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Cheesecakes have stood the test of time. And well they should—they are wonderfully decadent desserts. In this article, we’ll tell you how to make delicious cheesecakes that are picture perfect.
If you understand the principles, you can create your own recipes. If you understand and practice these principles, chances are you will make wonderful cheesecakes.
A cheesecake is a custard, not a cake. As a custard, the cheesecake should be thick, rich and creamy. As with any custard, a cheesecake relies on the proteins in the eggs to give it structure. The proteins begin to coagulate at 150 degrees. If it over-bakes, the custard becomes dry.
A long, slow bake allows for a more uniform internal temperature. Never bake over 350 degrees. We prefer a dark pan to uniformly absorb heat, not a reflective pan.
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Don’t over bake your cheesecake. Most cheesecakes are over baked and they tend to be dry, not creamy. An over baked cheesecake tends to crack. The target temperature is 150 degrees. The cheesecake is baked when it is still jiggly but not soupy. The top of the cheesecake will jiggle as a whole and the center two inches will look softer. If the top is doing anything but just starting to blush a golden color, you have probably over baked the cheesecake. Do not stick a knife or a toothpick in the center. It is not a reliable test and it may precipitate a crack. Sticking a thermometer probe into the cheesecake is reliable but it may start a crack.
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Slowly beat the cream cheese until it is soft and smooth. It’s easier to make a smooth mixture of the cream cheese if you start with softened cream cheese. Take the cream cheese from the refrigerator at least an hour before mixing. Beat the cheese with the paddle attachment, not the whip.
Mix the ingredients into the cream cheese; don’t whip the ingredients. If too much air is incorporated into the filling, the cheesecake will puff when baked and sink as it cools. With too much air incorporated into the filling, cracks are likely to develop.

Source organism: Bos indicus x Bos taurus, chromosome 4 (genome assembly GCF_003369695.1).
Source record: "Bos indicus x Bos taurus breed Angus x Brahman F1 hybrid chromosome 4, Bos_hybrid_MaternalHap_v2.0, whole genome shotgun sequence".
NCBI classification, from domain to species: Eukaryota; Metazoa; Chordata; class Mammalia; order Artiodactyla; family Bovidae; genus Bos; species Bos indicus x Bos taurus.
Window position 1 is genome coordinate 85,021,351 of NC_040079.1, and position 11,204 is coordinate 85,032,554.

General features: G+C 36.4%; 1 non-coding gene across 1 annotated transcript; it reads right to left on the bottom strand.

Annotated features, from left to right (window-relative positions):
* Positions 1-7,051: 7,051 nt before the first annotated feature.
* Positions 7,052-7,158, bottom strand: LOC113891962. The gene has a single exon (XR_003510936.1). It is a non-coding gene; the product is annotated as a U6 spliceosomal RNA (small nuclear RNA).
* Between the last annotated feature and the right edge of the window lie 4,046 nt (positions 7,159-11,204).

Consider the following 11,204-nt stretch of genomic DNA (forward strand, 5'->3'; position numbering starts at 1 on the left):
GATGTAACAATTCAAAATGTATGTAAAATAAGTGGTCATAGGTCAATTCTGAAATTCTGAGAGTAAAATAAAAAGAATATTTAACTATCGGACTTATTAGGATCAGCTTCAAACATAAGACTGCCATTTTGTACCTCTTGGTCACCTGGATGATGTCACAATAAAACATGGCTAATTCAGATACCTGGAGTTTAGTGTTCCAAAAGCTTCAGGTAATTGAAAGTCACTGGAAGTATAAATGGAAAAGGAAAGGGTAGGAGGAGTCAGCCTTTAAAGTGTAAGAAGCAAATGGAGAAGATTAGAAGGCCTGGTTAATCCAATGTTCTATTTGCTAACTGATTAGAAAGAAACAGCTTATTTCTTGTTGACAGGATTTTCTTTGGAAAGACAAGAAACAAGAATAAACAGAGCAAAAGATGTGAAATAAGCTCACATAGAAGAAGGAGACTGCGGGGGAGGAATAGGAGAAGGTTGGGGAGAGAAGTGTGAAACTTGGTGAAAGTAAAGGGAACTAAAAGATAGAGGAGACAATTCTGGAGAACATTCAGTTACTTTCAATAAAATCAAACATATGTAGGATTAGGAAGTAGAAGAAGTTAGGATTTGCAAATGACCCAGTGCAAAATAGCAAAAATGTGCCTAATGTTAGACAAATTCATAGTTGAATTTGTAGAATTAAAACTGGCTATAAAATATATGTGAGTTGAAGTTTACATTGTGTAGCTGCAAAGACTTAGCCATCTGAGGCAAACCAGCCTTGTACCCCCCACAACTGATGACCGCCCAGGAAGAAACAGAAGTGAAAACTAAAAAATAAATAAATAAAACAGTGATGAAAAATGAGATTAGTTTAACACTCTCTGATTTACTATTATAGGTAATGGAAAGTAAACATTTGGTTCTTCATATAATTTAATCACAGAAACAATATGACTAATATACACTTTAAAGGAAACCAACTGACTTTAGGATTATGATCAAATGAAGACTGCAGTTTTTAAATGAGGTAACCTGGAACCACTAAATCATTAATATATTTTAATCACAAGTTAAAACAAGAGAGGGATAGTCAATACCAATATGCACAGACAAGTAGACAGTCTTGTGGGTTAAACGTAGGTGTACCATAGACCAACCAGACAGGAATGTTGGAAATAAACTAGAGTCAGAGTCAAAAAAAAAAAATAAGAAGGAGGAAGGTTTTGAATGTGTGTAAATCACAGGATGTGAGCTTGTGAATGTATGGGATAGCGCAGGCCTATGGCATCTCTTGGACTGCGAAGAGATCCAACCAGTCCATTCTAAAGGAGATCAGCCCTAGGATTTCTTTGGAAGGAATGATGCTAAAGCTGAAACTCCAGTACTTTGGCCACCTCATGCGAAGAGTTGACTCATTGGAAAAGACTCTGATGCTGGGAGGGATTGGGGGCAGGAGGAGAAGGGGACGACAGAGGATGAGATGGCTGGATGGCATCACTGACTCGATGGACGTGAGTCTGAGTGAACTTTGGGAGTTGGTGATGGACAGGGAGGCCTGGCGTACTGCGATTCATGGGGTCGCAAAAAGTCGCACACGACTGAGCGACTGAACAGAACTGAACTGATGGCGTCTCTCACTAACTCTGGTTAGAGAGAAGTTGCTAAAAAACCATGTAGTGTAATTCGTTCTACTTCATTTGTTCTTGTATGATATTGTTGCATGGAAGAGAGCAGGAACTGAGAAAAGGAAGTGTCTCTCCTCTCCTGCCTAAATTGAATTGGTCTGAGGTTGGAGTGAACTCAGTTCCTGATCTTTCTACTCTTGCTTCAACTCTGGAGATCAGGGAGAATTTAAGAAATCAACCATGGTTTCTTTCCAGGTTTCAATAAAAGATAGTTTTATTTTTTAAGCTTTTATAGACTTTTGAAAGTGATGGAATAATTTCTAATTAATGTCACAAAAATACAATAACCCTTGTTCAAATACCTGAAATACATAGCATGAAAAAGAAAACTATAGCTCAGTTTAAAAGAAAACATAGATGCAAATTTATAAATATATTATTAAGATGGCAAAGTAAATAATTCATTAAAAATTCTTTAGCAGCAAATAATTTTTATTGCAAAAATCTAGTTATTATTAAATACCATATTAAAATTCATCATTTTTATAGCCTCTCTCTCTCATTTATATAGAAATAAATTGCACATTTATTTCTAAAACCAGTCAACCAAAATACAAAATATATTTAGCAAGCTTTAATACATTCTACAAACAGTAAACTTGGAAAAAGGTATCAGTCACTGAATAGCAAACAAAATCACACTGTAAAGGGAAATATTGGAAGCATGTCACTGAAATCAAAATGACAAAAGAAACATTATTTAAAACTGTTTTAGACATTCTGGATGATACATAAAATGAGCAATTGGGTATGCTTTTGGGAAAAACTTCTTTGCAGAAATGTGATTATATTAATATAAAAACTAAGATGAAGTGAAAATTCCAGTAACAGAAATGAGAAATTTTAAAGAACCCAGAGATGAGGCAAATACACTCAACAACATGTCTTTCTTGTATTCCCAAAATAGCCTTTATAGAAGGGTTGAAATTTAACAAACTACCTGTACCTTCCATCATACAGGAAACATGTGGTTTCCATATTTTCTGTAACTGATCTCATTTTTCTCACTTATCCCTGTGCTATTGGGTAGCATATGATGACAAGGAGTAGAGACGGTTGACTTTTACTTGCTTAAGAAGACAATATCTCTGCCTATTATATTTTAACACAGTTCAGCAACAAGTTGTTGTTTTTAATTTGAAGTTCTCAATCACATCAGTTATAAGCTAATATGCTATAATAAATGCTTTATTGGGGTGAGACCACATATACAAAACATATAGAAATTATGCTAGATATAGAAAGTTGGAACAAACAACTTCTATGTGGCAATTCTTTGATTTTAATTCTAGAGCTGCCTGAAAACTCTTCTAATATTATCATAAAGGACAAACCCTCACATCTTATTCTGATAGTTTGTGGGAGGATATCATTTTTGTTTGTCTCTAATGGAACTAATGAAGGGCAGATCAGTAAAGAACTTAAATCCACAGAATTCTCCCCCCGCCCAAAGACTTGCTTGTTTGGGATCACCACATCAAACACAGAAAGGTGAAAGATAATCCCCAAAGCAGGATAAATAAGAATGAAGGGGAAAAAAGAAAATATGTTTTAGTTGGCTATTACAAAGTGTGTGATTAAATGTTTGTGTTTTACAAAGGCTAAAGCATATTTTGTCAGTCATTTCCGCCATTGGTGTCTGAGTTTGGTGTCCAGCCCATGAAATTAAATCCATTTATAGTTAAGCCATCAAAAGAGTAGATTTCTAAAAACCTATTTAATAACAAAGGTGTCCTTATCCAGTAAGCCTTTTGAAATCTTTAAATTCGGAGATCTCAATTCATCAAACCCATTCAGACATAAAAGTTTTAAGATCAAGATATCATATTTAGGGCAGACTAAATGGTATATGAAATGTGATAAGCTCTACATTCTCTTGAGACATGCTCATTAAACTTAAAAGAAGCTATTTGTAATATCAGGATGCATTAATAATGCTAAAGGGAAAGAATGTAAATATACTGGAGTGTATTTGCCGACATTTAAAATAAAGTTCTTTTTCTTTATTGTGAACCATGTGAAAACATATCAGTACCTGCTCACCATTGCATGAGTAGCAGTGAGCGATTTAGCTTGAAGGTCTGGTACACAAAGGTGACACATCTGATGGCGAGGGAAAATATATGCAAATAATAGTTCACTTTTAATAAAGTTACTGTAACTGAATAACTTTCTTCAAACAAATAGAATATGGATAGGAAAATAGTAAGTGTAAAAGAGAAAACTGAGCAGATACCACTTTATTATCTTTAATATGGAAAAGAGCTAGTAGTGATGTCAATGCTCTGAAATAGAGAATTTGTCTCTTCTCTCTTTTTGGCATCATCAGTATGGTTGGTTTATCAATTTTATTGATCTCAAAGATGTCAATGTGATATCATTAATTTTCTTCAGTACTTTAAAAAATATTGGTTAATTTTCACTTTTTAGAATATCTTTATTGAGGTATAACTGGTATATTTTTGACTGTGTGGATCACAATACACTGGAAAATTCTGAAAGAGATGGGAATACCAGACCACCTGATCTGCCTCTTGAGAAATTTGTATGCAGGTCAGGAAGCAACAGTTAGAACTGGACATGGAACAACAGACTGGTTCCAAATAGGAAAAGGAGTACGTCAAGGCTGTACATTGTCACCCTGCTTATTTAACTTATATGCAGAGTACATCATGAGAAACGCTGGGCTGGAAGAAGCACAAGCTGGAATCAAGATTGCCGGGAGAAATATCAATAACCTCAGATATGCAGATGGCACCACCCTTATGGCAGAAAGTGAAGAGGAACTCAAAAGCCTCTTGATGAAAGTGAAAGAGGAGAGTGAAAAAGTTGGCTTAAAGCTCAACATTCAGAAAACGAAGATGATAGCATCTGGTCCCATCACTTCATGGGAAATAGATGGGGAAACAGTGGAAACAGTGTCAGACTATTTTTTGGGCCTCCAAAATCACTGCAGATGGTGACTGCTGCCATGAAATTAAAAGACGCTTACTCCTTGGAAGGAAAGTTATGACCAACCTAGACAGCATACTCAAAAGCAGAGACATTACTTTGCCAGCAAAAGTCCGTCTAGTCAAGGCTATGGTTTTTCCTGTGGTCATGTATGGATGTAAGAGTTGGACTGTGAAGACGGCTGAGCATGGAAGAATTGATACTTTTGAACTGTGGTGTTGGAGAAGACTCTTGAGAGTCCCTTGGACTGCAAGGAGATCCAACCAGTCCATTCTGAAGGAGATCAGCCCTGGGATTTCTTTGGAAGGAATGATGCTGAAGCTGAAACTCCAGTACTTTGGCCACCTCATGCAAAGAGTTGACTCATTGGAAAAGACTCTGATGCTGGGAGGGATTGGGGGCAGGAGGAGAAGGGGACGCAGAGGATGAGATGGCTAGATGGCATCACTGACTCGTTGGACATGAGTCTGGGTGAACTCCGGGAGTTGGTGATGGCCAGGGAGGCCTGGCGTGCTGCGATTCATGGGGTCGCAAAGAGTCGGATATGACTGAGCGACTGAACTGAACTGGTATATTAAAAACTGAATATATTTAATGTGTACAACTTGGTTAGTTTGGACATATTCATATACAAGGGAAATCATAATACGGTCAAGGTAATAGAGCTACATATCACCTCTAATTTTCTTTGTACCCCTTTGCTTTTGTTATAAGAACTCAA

Custards tend to be soft and may weep. To give your cheesecake more structure, consider adding one to two tablespoons of cornstarch or flour. For a creamier cheesecake, leave the starch out.
Cheesecakes primarily rely on eggs for the structure. Not only does the egg mixture have to reach a temperature to coagulate, but the filling must have enough eggs. In our experience, one egg per eight-ounce package of cream cheese plus a little milk, sour cream, or cream is about right.
Cheesecakes are easier to remove from a pan after they have cooled slightly. Let the cheesecake cool for ten minutes and then with a spatula or thin-bladed knife, run the blade between the cake and the pan. If you let the cheesecake cool for any longer than that, it may start to contract and, with the cake stuck to the pan, crack. A nonstick pan not only makes the release easier but may help keep the cheesecake from cracking. It’s much easier to remove the flexible ring of a silicone pan.
Tips from Experts
- A cooler oven is better than a warmer oven. Most recipes call for 325 degrees.
- Consider baking the cheesecake in a water bath for a more even heat. Place your cheesecake pan inside a larger pan and then add water to about the depth of the batter. You will need a leak proof pan or aluminum foil molded around the pan to protect the cheesecake from water intruding.
- Baked to 150 degrees, your cheesecake will be soft and smooth. It will firm as it chills. If you would like it less moist, add a tablespoon of cornstarch or two tablespoons of flour.
- A slow cool down after baking is best. Some bakers turn the oven off just before the cake is baked and set the oven door ajar to cool more slowly.
- Do not put a warm cheesecake in the freezer or refrigerator to cool. It should cool slowly and a warm cheesecake is likely to sweat in the refrigerator.
- Once the cake has cooled to room temperature, chill in the refrigerator, preferably overnight.
- Before serving, remove the cheesecake to the counter and let it warm until it is barely cool, just above room temperature. Return leftovers to the refrigerator. Place bowl or cake cover over the cheesecake. Since the cheesecake is high in fats, it is prone to absorb food odors in the refrigerator.
Thank you for reading & I wish you the best as you make your own perfect cheesecake!
About the Author
Dennis Weaver has burned food from Point Barrow, Alaska, to Miami, Florida. He is the founder of The Prepared Pantry in Rigby, Idaho and the author of How to Bake: The Art and Science of Baking available as an E-book or as a Kindle book on Amazon.
Dennis lives in Rigby, Idaho, with his wife, Merri Ann. They have five wonderful children and five beautiful granddaughters.